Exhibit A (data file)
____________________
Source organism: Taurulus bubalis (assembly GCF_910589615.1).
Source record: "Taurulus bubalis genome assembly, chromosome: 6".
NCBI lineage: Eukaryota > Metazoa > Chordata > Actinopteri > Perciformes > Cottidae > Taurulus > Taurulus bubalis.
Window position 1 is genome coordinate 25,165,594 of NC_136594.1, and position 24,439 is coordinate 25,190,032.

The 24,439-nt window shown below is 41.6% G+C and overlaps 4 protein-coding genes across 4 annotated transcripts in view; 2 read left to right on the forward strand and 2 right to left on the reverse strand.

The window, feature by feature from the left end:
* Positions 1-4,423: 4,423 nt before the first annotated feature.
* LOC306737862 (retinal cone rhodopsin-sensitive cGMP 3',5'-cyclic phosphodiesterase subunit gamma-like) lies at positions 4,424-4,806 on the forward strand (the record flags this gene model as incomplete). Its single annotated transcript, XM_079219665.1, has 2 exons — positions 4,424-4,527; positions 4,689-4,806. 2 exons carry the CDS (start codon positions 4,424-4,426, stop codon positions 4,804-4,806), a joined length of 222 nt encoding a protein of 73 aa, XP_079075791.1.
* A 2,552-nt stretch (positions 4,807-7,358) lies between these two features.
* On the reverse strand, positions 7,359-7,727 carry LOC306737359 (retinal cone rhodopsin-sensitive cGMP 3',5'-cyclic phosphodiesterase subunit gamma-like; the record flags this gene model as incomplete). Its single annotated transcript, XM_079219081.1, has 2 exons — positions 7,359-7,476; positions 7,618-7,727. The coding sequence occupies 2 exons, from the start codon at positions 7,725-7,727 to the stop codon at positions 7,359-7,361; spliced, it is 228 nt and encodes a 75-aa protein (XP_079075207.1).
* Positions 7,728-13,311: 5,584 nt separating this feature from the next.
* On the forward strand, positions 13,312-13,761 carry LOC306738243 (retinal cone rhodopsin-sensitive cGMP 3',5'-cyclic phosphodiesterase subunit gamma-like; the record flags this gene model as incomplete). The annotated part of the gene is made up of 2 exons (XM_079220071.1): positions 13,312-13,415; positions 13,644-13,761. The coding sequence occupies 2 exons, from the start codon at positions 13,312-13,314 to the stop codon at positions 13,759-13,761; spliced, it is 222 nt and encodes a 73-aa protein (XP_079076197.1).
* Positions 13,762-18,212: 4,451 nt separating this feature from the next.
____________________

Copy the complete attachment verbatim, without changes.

Source organism: Taurulus bubalis (assembly GCF_910589615.1).
Source record: "Taurulus bubalis genome assembly, chromosome: 6".
NCBI lineage: Eukaryota > Metazoa > Chordata > Actinopteri > Perciformes > Cottidae > Taurulus > Taurulus bubalis.
Window position 1 is genome coordinate 25,165,594 of NC_136594.1, and position 24,439 is coordinate 25,190,032.

The 24,439-nt window shown below is 41.6% G+C and overlaps 4 protein-coding genes across 4 annotated transcripts in view; 2 read left to right on the forward strand and 2 right to left on the reverse strand.

The window, feature by feature from the left end:
* Positions 1-4,423: 4,423 nt before the first annotated feature.
* LOC306737862 (retinal cone rhodopsin-sensitive cGMP 3',5'-cyclic phosphodiesterase subunit gamma-like) lies at positions 4,424-4,806 on the forward strand (the record flags this gene model as incomplete). Its single annotated transcript, XM_079219665.1, has 2 exons — positions 4,424-4,527; positions 4,689-4,806. 2 exons carry the CDS (start codon positions 4,424-4,426, stop codon positions 4,804-4,806), a joined length of 222 nt encoding a protein of 73 aa, XP_079075791.1.
* A 2,552-nt stretch (positions 4,807-7,358) lies between these two features.
* On the reverse strand, positions 7,359-7,727 carry LOC306737359 (retinal cone rhodopsin-sensitive cGMP 3',5'-cyclic phosphodiesterase subunit gamma-like; the record flags this gene model as incomplete). Its single annotated transcript, XM_079219081.1, has 2 exons — positions 7,359-7,476; positions 7,618-7,727. The coding sequence occupies 2 exons, from the start codon at positions 7,725-7,727 to the stop codon at positions 7,359-7,361; spliced, it is 228 nt and encodes a 75-aa protein (XP_079075207.1).
* Positions 7,728-13,311: 5,584 nt separating this feature from the next.
* On the forward strand, positions 13,312-13,761 carry LOC306738243 (retinal cone rhodopsin-sensitive cGMP 3',5'-cyclic phosphodiesterase subunit gamma-like; the record flags this gene model as incomplete). The annotated part of the gene is made up of 2 exons (XM_079220071.1): positions 13,312-13,415; positions 13,644-13,761. The coding sequence occupies 2 exons, from the start codon at positions 13,312-13,314 to the stop codon at positions 13,759-13,761; spliced, it is 222 nt and encodes a 73-aa protein (XP_079076197.1).
* Positions 13,762-18,212: 4,451 nt separating this feature from the next.